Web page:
The key concepts of a Montessori Education

Never help a child with a task at which he feels he can succeed.

“Maria Montessori”

Child Centered

Dr. Montessori’s mantra was “Follow the child.” She knew that children have an innate desire and passion for learning, and that our job as educators is to support this natural process. Our guides (we call our teachers ‘guides’) selectively and carefully design the classroom to foster each child’s independence, and autonomy and competence. The child’s freedom to choose one’s lessons, within limits, nurtures individual initiative and personal responsibility.

Individualized Learning

Each child learns at his/her own pace. Through individualized learning within uninterrupted blocks of work, the children follow their passions and natural curiosity. With the support of the meticulously prepared classroom and nurturing guidance, balanced within a structure of freedom and responsibilities, the child develops concentration, inner discipline, internalization of the learning and metacognition (thinking about thinking).

Integrated, Spiraling Curriculum

From toddler through elementary, the children are exposed to interrelated topics repeatedly over time. with each repetition, a new piece of information or complexity is added so the children are brought into an expanded awareness and understanding of the concept. In this way each level of mastery builds on each other, leading the child to continuous new insights, discoveries, competence and confidence.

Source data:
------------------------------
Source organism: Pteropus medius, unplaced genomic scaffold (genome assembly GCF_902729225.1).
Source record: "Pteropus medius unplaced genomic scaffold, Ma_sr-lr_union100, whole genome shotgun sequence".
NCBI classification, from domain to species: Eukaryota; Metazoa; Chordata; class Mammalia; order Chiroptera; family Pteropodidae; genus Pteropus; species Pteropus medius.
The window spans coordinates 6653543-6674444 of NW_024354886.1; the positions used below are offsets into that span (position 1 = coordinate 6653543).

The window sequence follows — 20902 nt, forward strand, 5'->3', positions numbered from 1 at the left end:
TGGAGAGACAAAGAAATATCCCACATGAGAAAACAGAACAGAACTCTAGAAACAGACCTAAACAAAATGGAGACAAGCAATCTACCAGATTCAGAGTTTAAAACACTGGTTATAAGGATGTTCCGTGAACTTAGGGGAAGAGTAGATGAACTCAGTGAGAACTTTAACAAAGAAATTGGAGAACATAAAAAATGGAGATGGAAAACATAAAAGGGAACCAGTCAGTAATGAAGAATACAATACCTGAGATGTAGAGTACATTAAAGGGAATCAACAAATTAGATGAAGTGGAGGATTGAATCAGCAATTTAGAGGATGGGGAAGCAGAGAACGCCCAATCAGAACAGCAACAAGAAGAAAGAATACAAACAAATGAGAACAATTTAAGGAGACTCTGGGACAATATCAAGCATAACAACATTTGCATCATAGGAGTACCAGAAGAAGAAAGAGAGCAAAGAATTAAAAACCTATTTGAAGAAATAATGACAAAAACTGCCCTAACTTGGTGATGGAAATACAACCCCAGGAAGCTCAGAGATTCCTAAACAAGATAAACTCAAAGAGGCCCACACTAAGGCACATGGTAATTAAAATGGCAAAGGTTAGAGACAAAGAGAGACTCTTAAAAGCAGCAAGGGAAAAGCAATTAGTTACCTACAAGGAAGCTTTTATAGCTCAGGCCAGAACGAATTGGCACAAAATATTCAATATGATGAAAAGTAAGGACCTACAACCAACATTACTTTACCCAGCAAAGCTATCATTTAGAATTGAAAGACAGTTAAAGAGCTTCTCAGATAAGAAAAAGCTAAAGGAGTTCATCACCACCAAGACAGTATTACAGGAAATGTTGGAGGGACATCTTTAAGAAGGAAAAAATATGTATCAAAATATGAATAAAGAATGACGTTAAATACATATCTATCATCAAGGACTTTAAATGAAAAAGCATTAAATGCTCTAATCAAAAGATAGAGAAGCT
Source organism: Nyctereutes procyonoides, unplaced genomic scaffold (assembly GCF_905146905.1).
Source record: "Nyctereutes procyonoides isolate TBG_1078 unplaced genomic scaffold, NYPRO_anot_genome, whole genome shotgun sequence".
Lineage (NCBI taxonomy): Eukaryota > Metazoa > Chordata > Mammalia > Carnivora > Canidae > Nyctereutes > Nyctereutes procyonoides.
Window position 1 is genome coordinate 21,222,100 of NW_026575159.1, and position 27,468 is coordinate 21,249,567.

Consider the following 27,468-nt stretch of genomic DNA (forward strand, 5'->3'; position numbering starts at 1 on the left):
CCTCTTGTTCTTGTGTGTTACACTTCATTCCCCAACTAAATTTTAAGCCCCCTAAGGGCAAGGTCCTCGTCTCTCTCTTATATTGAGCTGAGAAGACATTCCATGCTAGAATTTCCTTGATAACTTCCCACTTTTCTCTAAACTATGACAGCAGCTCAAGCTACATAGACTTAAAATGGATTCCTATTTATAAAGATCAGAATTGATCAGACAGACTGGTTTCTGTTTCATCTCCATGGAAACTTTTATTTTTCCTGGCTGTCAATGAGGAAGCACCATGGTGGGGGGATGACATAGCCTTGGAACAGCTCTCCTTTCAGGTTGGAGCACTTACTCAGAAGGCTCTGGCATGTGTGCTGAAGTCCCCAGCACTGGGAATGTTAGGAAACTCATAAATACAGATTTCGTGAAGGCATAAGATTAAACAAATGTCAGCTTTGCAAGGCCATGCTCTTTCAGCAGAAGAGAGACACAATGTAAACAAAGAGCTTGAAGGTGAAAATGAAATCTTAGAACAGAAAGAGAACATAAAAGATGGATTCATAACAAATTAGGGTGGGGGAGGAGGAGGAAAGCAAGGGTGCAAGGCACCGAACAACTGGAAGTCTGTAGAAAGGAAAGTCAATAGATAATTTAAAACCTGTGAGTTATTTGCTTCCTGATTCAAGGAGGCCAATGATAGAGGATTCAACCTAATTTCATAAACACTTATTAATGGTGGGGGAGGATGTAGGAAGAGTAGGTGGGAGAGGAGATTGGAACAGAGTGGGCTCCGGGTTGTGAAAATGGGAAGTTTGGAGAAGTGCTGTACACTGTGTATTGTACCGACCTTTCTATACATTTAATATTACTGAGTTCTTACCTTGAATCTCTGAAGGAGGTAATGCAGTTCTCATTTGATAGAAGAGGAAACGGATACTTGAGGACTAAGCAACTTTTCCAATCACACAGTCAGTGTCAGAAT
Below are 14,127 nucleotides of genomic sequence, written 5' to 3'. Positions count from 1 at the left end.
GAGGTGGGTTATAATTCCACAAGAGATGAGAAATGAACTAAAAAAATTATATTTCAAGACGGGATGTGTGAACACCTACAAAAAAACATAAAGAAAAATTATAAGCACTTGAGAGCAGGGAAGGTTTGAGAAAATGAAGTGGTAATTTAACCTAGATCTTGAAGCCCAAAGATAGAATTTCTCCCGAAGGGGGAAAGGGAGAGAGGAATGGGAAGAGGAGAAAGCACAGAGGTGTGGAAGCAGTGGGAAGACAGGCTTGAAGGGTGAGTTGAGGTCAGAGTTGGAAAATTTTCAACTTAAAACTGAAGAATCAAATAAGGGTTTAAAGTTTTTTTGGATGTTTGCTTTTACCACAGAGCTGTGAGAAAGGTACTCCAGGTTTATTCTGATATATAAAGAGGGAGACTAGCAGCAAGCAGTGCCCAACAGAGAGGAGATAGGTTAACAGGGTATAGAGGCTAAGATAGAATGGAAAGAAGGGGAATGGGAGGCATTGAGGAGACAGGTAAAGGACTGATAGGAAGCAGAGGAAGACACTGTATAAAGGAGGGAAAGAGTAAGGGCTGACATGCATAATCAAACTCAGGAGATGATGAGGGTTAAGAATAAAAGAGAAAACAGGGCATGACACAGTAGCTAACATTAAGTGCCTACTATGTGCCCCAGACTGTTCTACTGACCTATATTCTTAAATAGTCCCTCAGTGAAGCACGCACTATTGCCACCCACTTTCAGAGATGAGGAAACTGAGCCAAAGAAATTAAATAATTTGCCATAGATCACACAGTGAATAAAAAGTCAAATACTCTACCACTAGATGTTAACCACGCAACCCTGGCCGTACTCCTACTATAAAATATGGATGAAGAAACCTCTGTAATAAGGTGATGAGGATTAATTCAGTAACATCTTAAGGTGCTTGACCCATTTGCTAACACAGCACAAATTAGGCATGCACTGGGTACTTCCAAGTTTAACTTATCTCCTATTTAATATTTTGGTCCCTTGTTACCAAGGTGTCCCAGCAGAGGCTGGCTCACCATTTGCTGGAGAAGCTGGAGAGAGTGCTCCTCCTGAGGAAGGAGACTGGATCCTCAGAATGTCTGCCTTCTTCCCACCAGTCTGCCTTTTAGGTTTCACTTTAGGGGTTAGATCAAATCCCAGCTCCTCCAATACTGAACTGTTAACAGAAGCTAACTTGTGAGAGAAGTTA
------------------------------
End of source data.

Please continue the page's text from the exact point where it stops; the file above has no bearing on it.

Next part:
Multi-Age Groupings

Students of multi-age, usually 3-year groupings, are in a classroom community where they naturally learn with and from each other. The atmosphere in the classroom is one of collaboration and cooperation. The older children freely share their knowledge, which not only benefits the younger children, but also deepens the older child’s knowledge and enhances their leadership and confidence.

3-Years Cycle

Children experience consistency through their three-year cycle, with their teachers, peers and classroom environment. There are many benefits to this, not the least of which is the deep connections children develop with their teachers. The teachers, in turn, truly and deeply get to know each student, intimately understanding how each child learns best and can provide the appropriate next learning experience oat precisely the right moment. The third-year, we call it the capstone year, is the culmination of this learning, a time when the child has internalized these early concrete experiences, creating a strong foundation for the future learning.

Hands-On Learning

Children learn through their senses, they satisfy their natural curiosity by touching and manipulating concrete objects. Because of this, Dr. Montessori created a unique approach to education that is developmentally appropriate, hands-on, interactive and sensory based